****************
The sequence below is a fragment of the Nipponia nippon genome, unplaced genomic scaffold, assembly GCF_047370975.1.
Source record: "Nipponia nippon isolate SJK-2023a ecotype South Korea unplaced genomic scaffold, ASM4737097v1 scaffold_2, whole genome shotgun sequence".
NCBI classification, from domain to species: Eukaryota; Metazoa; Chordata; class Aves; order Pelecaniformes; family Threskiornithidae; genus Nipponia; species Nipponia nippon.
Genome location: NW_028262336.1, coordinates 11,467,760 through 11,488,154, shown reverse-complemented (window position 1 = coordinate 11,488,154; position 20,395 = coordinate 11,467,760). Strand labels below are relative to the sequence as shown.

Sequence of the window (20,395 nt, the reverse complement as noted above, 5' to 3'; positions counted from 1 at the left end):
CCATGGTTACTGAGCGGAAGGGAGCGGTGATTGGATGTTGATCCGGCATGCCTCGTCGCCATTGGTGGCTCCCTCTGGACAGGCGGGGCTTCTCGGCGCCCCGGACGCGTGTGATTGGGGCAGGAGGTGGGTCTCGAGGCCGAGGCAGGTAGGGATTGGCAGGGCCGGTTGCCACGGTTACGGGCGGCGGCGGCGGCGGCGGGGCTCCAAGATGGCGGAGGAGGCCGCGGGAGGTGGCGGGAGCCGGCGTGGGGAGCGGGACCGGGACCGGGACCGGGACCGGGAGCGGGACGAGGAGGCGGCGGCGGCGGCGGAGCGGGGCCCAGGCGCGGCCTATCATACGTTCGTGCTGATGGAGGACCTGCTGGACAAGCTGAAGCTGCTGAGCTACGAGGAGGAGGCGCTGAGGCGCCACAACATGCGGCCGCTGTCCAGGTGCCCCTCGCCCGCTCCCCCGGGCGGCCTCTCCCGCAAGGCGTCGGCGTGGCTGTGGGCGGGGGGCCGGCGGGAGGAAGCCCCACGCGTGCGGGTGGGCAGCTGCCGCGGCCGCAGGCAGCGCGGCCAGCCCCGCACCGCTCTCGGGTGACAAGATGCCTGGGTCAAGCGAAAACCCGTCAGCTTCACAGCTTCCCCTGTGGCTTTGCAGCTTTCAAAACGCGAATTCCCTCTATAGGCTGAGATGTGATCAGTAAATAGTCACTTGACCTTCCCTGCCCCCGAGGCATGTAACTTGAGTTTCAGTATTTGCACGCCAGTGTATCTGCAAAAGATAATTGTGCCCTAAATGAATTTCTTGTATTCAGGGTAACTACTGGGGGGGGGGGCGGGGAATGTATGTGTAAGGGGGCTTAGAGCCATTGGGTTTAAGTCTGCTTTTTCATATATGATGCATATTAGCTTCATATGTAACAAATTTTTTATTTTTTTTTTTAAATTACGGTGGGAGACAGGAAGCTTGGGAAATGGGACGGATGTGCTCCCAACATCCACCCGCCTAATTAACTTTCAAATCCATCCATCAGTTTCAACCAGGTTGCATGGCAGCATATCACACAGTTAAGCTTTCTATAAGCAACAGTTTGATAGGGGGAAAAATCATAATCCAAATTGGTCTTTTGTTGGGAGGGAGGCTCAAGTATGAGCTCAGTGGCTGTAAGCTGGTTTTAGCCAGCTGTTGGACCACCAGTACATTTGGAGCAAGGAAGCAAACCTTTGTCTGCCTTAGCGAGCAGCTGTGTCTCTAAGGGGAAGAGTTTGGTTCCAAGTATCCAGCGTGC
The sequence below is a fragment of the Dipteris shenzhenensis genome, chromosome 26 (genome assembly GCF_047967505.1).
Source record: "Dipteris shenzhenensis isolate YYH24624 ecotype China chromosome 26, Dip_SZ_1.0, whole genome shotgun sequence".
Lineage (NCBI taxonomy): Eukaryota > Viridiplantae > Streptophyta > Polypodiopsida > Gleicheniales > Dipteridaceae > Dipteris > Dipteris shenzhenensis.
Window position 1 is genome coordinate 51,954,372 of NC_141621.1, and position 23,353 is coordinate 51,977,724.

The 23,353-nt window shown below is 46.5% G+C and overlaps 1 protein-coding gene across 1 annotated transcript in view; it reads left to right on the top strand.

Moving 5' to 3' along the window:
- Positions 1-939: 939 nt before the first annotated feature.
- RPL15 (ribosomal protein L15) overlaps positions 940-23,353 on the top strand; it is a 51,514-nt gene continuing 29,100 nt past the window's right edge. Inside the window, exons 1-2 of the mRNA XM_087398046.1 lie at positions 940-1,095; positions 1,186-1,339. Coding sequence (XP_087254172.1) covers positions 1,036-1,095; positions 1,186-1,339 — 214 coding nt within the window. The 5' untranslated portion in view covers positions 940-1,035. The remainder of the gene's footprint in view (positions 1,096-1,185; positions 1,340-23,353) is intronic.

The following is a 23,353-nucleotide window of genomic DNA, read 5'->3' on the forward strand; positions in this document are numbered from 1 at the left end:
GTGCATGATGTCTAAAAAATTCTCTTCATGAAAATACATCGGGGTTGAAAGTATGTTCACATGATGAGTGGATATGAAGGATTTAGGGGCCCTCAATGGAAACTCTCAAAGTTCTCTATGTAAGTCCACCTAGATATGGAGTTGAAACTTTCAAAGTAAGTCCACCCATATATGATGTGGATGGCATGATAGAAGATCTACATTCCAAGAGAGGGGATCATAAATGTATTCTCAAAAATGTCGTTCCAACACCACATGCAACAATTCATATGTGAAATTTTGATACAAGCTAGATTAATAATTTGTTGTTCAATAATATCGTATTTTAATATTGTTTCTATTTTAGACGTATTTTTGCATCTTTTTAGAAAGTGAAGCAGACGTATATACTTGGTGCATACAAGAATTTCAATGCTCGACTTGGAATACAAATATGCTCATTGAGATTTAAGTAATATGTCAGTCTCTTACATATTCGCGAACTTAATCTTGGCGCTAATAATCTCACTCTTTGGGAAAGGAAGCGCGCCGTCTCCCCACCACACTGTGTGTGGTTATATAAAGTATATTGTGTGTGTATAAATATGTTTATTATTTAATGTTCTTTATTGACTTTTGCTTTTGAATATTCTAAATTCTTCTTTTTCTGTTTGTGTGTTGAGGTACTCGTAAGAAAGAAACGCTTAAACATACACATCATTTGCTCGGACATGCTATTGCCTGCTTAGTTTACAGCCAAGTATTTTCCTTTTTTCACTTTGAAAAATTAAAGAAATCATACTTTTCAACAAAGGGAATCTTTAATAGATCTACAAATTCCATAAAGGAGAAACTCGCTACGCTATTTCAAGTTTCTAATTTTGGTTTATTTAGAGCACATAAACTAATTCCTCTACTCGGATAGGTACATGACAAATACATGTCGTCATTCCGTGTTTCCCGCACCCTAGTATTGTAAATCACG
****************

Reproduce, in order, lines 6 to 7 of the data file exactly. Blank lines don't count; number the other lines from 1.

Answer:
CCATGGTTACTGAGCGGAAGGGAGCGGTGATTGGATGTTGATCCGGCATGCCTCGTCGCCATTGGTGGCTCCCTCTGGACAGGCGGGGCTTCTCGGCGCCCCGGACGCGTGTGATTGGGGCAGGAGGTGGGTCTCGAGGCCGAGGCAGGTAGGGATTGGCAGGGCCGGTTGCCACGGTTACGGGCGGCGGCGGCGGCGGCGGGGCTCCAAGATGGCGGAGGAGGCCGCGGGAGGTGGCGGGAGCCGGCGTGGGGAGCGGGACCGGGACCGGGACCGGGACCGGGAGCGGGACGAGGAGGCGGCGGCGGCGGCGGAGCGGGGCCCAGGCGCGGCCTATCATACGTTCGTGCTGATGGAGGACCTGCTGGACAAGCTGAAGCTGCTGAGCTACGAGGAGGAGGCGCTGAGGCGCCACAACATGCGGCCGCTGTCCAGGTGCCCCTCGCCCGCTCCCCCGGGCGGCCTCTCCCGCAAGGCGTCGGCGTGGCTGTGGGCGGGGGGCCGGCGGGAGGAAGCCCCACGCGTGCGGGTGGGCAGCTGCCGCGGCCGCAGGCAGCGCGGCCAGCCCCGCACCGCTCTCGGGTGACAAGATGCCTGGGTCAAGCGAAAACCCGTCAGCTTCACAGCTTCCCCTGTGGCTTTGCAGCTTTCAAAACGCGAATTCCCTCTATAGGCTGAGATGTGATCAGTAAATAGTCACTTGACCTTCCCTGCCCCCGAGGCATGTAACTTGAGTTTCAGTATTTGCACGCCAGTGTATCTGCAAAAGATAATTGTGCCCTAAATGAATTTCTTGTATTCAGGGTAACTACTGGGGGGGGGGGCGGGGAATGTATGTGTAAGGGGGCTTAGAGCCATTGGGTTTAAGTCTGCTTTTTCATATATGATGCATATTAGCTTCATATGTAACAAATTTTTTATTTTTTTTTTTAAATTACGGTGGGAGACAGGAAGCTTGGGAAATGGGACGGATGTGCTCCCAACATCCACCCGCCTAATTAACTTTCAAATCCATCCATCAGTTTCAACCAGGTTGCATGGCAGCATATCACACAGTTAAGCTTTCTATAAGCAACAGTTTGATAGGGGGAAAAATCATAATCCAAATTGGTCTTTTGTTGGGAGGGAGGCTCAAGTATGAGCTCAGTGGCTGTAAGCTGGTTTTAGCCAGCTGTTGGACCACCAGTACATTTGGAGCAAGGAAGCAAACCTTTGTCTGCCTTAGCGAGCAGCTGTGTCTCTAAGGGGAAGAGTTTGGTTCCAAGTATCCAGCGTGC
The sequence below is a fragment of the Dipteris shenzhenensis genome, chromosome 26 (genome assembly GCF_047967505.1).